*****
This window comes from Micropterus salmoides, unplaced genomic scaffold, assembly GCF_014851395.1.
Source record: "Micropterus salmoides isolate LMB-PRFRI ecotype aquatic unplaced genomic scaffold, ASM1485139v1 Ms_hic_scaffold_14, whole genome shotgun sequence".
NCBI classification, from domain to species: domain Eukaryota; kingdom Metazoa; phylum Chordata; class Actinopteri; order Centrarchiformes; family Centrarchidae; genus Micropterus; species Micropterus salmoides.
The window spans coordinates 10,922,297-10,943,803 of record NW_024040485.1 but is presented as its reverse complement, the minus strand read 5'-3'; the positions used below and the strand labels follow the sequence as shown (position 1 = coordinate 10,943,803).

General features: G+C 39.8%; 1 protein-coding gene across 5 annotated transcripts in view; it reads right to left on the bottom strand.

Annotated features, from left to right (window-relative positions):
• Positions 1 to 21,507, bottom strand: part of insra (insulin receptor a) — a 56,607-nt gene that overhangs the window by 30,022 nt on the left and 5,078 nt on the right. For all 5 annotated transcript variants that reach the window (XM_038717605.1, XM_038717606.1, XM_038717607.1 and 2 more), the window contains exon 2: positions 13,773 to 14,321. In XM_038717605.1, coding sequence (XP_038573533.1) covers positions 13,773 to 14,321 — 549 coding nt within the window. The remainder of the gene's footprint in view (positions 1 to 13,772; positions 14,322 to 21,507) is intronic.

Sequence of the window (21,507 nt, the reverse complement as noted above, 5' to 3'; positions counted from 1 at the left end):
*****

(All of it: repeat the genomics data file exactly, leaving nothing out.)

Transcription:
This window comes from Micropterus salmoides, unplaced genomic scaffold, assembly GCF_014851395.1.
Source record: "Micropterus salmoides isolate LMB-PRFRI ecotype aquatic unplaced genomic scaffold, ASM1485139v1 Ms_hic_scaffold_14, whole genome shotgun sequence".
NCBI classification, from domain to species: domain Eukaryota; kingdom Metazoa; phylum Chordata; class Actinopteri; order Centrarchiformes; family Centrarchidae; genus Micropterus; species Micropterus salmoides.
The window spans coordinates 10,922,297-10,943,803 of record NW_024040485.1 but is presented as its reverse complement, the minus strand read 5'-3'; the positions used below and the strand labels follow the sequence as shown (position 1 = coordinate 10,943,803).

General features: G+C 39.8%; 1 protein-coding gene across 5 annotated transcripts in view; it reads right to left on the bottom strand.

Annotated features, from left to right (window-relative positions):
• Positions 1 to 21,507, bottom strand: part of insra (insulin receptor a) — a 56,607-nt gene that overhangs the window by 30,022 nt on the left and 5,078 nt on the right. For all 5 annotated transcript variants that reach the window (XM_038717605.1, XM_038717606.1, XM_038717607.1 and 2 more), the window contains exon 2: positions 13,773 to 14,321. In XM_038717605.1, coding sequence (XP_038573533.1) covers positions 13,773 to 14,321 — 549 coding nt within the window. The remainder of the gene's footprint in view (positions 1 to 13,772; positions 14,322 to 21,507) is intronic.

Sequence of the window (21,507 nt, the reverse complement as noted above, 5' to 3'; positions counted from 1 at the left end):